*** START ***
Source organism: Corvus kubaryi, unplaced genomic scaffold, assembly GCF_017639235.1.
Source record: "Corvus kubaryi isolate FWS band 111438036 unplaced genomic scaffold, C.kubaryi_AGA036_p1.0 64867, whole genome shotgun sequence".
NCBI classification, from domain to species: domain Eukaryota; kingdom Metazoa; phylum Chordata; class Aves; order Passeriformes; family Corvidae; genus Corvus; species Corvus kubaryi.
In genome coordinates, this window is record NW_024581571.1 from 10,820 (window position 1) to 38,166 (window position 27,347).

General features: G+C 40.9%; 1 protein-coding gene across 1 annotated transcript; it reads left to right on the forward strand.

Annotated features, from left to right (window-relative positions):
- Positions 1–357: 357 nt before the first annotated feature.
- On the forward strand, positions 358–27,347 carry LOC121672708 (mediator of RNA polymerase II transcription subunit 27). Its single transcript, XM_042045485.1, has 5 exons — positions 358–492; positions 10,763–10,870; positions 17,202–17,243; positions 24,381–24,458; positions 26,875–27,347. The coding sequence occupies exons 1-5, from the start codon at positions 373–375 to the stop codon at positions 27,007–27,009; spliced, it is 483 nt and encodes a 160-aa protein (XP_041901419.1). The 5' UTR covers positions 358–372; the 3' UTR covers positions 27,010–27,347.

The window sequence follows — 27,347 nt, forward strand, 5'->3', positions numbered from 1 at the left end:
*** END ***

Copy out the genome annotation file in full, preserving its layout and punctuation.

Source organism: Corvus kubaryi, unplaced genomic scaffold, assembly GCF_017639235.1.
Source record: "Corvus kubaryi isolate FWS band 111438036 unplaced genomic scaffold, C.kubaryi_AGA036_p1.0 64867, whole genome shotgun sequence".
NCBI classification, from domain to species: domain Eukaryota; kingdom Metazoa; phylum Chordata; class Aves; order Passeriformes; family Corvidae; genus Corvus; species Corvus kubaryi.
In genome coordinates, this window is record NW_024581571.1 from 10,820 (window position 1) to 38,166 (window position 27,347).

General features: G+C 40.9%; 1 protein-coding gene across 1 annotated transcript; it reads left to right on the forward strand.

Annotated features, from left to right (window-relative positions):
- Positions 1–357: 357 nt before the first annotated feature.
- On the forward strand, positions 358–27,347 carry LOC121672708 (mediator of RNA polymerase II transcription subunit 27). Its single transcript, XM_042045485.1, has 5 exons — positions 358–492; positions 10,763–10,870; positions 17,202–17,243; positions 24,381–24,458; positions 26,875–27,347. The coding sequence occupies exons 1-5, from the start codon at positions 373–375 to the stop codon at positions 27,007–27,009; spliced, it is 483 nt and encodes a 160-aa protein (XP_041901419.1). The 5' UTR covers positions 358–372; the 3' UTR covers positions 27,010–27,347.

The window sequence follows — 27,347 nt, forward strand, 5'->3', positions numbered from 1 at the left end: